perlmonger: (revolting)
I'm assuming (I hope with justification) that any EU citizen reading this has already been in touch with their MEPs about the impending amendments to the Telecoms Package.

FWIW, here's my base email (I amended it slightly depending on to whom it was addressed):
I am writing to you as a constituent asking you to exert whatever influence you have with members of the IMCO and IMTR committees of the European Parliament to vote against amendments 2, 3, 4, 5 and 7 that have been introduced into the Telecoms package.

These amendments were introduced under the influence of industry lobbyists whose interests are in the attempted maintenance of obsolete business models that have become unsustainable; they are a stealth attempt to subvert earlier rejection by Parliament of explicit legislation to the same ends. The proposed measures are disproportionate, unworkable in practice, violate privacy and personal data security and would lead to entire families being denied access to the internet through the presumed guilt of one member.

The committees are scheduled to vote on this package tomorrow, 7th July, and I urge you to do what you can to have these amendments rejected and, failing that, to vote against the package yourself should it be presented for a vote by the Parliament as a whole.

I apologise for the lateness of this communication, but I only found out about this today myself: please do what you can to prevent these egregious measures being codified into European law and to ensure that the European Parliament continues to represent the interests of its electors, even where those conflict with the short-term advantage of multinational corporations and their lobbyists.
perlmonger: (no2id)
Home Office junior minister Andrew Burnham MP turned up in Bristol, at the Galleries this morning, as part of the stealth government biometric passport tour. "Stealth" because they don't announce their schedule and, indeed, refuse to release it if anyone has the temerity to enquire. NO2ID found out about it anyhow and let the non-innocent (like me) into the secret.

About a dozen of us turned up to present a viewpoint contrary to the database state, with two large banners that (with any luck) will show up on at least the local TV news tonight. More to the point, we failed to get the minister to answer any difficult questions (there's a surprise) and handed out leaflets to a largely receptive passing public - it was quite gratifying how many peoples' first reaction was to thrust yet-another-leaflet aside but who, on spotting the title, took it with genuine interest.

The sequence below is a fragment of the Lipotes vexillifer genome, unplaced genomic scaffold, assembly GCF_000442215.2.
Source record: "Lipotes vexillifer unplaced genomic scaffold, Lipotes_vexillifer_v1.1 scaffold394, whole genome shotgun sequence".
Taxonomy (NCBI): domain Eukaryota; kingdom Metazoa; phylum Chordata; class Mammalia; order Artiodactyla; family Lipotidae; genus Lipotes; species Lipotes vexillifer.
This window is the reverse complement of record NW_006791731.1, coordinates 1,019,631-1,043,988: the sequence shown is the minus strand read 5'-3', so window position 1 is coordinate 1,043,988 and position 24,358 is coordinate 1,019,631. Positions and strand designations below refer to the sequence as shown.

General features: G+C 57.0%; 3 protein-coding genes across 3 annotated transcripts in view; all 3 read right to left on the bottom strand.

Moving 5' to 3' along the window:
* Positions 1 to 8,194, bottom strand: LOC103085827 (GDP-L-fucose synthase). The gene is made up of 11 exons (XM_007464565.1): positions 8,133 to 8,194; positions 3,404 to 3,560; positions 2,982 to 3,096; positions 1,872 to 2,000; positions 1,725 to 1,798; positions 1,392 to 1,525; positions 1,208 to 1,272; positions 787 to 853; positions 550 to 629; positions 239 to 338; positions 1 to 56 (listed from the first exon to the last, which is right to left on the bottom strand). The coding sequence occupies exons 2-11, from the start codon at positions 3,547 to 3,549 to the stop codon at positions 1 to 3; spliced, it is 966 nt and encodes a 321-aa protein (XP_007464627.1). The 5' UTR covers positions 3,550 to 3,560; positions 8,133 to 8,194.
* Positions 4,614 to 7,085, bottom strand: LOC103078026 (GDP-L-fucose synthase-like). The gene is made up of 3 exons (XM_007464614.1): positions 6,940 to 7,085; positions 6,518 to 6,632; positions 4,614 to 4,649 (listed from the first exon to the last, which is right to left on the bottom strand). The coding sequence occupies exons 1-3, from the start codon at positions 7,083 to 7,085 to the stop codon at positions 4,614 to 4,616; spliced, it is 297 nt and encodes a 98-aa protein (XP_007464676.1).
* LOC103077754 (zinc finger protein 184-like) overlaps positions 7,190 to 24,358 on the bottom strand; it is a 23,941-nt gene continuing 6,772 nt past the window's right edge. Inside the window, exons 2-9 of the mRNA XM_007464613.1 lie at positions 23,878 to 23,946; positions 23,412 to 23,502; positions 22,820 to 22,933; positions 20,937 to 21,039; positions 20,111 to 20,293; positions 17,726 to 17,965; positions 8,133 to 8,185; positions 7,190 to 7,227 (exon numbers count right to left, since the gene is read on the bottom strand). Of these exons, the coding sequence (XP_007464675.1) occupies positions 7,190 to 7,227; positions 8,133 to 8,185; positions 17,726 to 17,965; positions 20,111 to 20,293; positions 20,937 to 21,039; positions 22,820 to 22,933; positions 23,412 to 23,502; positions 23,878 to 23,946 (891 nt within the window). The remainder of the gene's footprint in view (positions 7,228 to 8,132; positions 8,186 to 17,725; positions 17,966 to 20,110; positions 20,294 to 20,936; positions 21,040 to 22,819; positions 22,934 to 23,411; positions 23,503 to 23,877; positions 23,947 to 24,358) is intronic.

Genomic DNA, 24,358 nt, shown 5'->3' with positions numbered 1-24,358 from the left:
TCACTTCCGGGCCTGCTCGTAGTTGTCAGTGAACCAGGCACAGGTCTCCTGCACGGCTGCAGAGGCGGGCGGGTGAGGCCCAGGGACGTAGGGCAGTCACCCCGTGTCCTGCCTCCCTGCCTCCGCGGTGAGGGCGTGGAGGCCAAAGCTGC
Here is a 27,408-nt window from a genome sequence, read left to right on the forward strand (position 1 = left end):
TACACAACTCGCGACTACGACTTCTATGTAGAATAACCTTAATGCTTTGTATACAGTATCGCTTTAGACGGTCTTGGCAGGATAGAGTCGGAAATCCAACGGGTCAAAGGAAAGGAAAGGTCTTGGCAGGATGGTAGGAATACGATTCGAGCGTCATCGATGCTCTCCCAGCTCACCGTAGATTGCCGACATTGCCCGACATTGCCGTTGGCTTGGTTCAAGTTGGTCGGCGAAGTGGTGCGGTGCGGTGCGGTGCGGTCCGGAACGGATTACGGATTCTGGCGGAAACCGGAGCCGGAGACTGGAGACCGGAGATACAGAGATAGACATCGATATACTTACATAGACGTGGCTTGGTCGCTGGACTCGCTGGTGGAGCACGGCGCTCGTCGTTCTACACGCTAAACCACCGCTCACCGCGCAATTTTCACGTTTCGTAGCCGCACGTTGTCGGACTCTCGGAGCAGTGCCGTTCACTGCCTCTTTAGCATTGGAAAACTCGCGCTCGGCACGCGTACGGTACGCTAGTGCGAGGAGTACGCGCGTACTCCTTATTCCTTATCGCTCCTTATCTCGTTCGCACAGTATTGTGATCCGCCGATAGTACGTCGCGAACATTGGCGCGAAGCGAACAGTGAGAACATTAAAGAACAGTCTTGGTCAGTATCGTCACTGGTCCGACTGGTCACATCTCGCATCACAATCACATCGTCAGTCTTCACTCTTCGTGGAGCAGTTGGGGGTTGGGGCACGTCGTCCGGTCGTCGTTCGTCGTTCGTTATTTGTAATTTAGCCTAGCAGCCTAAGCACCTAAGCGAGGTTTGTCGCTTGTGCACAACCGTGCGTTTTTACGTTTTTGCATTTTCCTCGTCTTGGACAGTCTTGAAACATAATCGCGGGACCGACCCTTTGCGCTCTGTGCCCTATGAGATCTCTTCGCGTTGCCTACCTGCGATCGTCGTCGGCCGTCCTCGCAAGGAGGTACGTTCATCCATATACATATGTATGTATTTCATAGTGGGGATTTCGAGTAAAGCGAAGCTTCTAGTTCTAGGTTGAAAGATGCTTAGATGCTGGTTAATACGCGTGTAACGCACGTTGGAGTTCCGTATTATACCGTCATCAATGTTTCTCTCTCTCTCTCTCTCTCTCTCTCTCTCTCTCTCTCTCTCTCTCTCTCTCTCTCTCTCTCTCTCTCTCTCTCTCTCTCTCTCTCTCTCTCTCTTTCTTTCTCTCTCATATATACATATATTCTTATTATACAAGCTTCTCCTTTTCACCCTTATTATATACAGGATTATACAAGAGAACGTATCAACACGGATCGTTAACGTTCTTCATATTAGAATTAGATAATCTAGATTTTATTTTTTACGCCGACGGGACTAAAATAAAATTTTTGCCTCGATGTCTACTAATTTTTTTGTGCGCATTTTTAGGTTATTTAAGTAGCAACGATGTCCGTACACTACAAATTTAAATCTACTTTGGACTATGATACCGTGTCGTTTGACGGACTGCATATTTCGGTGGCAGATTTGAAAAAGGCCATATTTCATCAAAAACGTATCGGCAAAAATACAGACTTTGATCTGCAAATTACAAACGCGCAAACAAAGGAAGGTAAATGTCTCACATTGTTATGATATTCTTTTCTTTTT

As to what happened to a selection of Bristol LibDem luminaries who promised to turn up and didn't, I know not. Eaten by proponents of Orange Book, perhaps.


Sep. 19th, 2005 05:31 pm
perlmonger: (1984)
Courtesy [ profile] codepope elsewhere comes the latest whizzo wheeze for club entry control. It's more of the same of course, and any venue that insists on anything like this won't get my patronage: I don't trust club owners, I don't trust who they'll sell the data to and I sure as fuck don't trust the gummint or its organs of security and enforcement.

Some of the comments attached to that link make the scariest reading though: it's the "I don't really care; I'm not doing anything wrong" attitude. Not that they don't care - it's their privacy and personal data after all; their business - it's that they don't care that other people care. It's not important to me, therefore it's not important. A charming and truly frightening attitude.


perlmonger: (Default)

July 2013

14 151617181920


RSS Atom

Most Popular Tags

Style Credit

Expand Cut Tags

No cut tags
Powered by Dreamwidth Studios